coffee & power

Second Life Founder Launches Coffee & Power, A Jeff Bezos-Backed Marketplace For Skill-Based Jobs

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Philip Rosedale, the founder of Second Life and Linden Lab, is debuting his new venture today— Coffee & Power, a marketplace for skill-based jobs. The San Francisco-based startup has raised $1 million in funding from Amazon CEO and founder Jeff Bezos, Greylock Partners, Mitch Kapor, Catamount Ventures and Kevin Rose.

Rosedale explained to me that the idea behind Coffee & Power came from the connections made within virtual world Second Life. What made Second Life attractive to users, he explains, is that people are able to create value from each other and use skills and capabilities in novel ways in the virtual world. Rosedale wanted to translate this to real life. The company’s technology was also developed leveraging its Worklist technology, which allows software developers to contribute and receive payment for small chunks of code.

Thus the inspiration for Coffee & Power was born. The platform is an online marketplace where people can buy and sell small jobs. The marketplace includes its own virtual currency and payment system, live communications and public chat, a game-like rating and review system, and a real-world facility where users can meet and work together. Basically, Coffee & Power is providing a shared space ,both virtual and physical, where people can meet and do small, interesting jobs for each other, Rosedale explains.

Here’s how it works. You tell others what you are willing to do or need done, right now, for how much. The map shows your listings along with those of other people. You can use SMS and your mobile phone to make/receive offers and get paid. Buyers and sellers use a virtual currency system for payments. You can earn this currency by selling missions, or buying them using your credit card or PayPal. You can also turn the virtual currency back into U.S. dollars via Paypal.

Coffee & Power aggregates sellers of a variety of small services in one place and a live chat space is available to sellers and buyers, so they can communicate and share feedback. Coffee & Power’s listings, called “missions,” range from software development services to hula-hoop lessons and custom artwork. The Coffee & Power marketplace matches buyers and sellers through live communication, profiles and reputations, connections to social networks, and searchable transaction histories. Profiles for potential job seekers can be linked to Facebook and LinkedIn profiles for legitimacy, and users can comment on and rate workers.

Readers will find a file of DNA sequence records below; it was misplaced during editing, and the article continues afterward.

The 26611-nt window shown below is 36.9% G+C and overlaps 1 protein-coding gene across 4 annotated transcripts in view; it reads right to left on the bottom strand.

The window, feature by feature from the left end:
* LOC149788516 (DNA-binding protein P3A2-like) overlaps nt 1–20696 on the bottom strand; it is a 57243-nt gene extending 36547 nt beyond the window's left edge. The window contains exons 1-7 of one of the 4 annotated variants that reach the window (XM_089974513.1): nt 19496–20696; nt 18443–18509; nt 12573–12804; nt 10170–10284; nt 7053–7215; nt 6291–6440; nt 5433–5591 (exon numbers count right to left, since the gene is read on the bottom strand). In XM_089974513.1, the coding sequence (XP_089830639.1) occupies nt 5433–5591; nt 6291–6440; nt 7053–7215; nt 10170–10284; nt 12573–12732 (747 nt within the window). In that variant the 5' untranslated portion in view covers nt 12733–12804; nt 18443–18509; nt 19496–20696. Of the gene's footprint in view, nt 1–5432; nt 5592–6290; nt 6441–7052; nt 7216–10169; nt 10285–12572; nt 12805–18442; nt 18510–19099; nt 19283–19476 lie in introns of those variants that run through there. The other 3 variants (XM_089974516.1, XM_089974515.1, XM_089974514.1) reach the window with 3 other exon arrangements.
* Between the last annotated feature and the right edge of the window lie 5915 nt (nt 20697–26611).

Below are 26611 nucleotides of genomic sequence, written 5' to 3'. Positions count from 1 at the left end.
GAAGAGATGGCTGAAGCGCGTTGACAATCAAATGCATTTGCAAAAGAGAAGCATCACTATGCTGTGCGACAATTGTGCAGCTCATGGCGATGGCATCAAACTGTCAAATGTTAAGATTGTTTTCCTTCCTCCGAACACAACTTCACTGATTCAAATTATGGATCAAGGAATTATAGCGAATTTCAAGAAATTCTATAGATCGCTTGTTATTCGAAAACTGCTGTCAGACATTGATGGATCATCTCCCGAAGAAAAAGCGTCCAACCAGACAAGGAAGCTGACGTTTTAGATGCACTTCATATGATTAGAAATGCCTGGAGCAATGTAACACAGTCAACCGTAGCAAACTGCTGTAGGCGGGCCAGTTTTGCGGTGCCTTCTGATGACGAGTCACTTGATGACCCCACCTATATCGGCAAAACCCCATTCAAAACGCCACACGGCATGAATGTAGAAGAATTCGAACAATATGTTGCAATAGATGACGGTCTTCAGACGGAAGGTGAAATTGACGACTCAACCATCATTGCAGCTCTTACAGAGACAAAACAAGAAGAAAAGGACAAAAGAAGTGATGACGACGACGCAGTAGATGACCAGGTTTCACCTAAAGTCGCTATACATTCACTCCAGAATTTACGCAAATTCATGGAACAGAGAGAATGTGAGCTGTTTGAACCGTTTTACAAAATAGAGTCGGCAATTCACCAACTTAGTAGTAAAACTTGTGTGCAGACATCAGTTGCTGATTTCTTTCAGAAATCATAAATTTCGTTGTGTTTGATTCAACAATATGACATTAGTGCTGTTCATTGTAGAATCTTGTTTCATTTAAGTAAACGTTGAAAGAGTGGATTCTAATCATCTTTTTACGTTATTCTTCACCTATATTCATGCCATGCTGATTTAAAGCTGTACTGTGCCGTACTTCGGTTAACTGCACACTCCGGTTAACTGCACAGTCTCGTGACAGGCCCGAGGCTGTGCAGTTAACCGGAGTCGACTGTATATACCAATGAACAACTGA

Coffee & Power users build account balances either through credit purchases, or through their own earnings from missions. Sellers can spend their virtual currency by buying services from others, or optionally turn it back into dollars. The virtual currency on the site is called coffee dollars, and $1 equals $1 real dollar. For every transaction, Coffee & Power takes a fee of 15 percent.

In addition to the launch of the site, Coffee & Power has opened its first co-working space in San Francisco where users can meet in a safe public area to work together and conduct transactions and services. The cafe-style space at 1825 Market Street offers free coffee, power, and Wi-
Fi. Coffee & Power will open additional spaces in other locations as the service expands.

As a way of easily trying out the service, new users can also give free missions – or gifts – to friends from their social networks. “Giftable” missions range from something like an expert copywriter’s review of their resume to a Tarot card reading. Rosedale says that  Coffee & Power users have exchanged over $10,000 in hundreds of missions ranging from graphic design to language lessons and custom Halloween costumes.

In the beta period, Coffee & Power’s workers have been co-working at the Market Street location, helping each others with online research, expert advice, copywriting, and more. Many use it as a new channel to meet new people and pick up extra work.

Rosedale is fairly open about the competitors in the space, which include Zaarly, Gigwalk, and TaskRabbit. He says that for many of these service a skill isn’t necessary. Rosedale is trying to “move one layer up the stack,” and is more focused on delivering and coordinating skill-based tasks.

Competitors aside, there’s a reason why investors like Jeff Bezos, Greylock, Kleiner Perkins and others are looking to back these marketplaces for jobs and tasks. Rosedale says that the company that emerges as the winner will be the one that gets both buyers and sellers engaged, which is the challenge of task-based marketplaces. He believes that the physical location and personalized nature of Coffee & Power will help differentiate the service from other competitors. What do you think?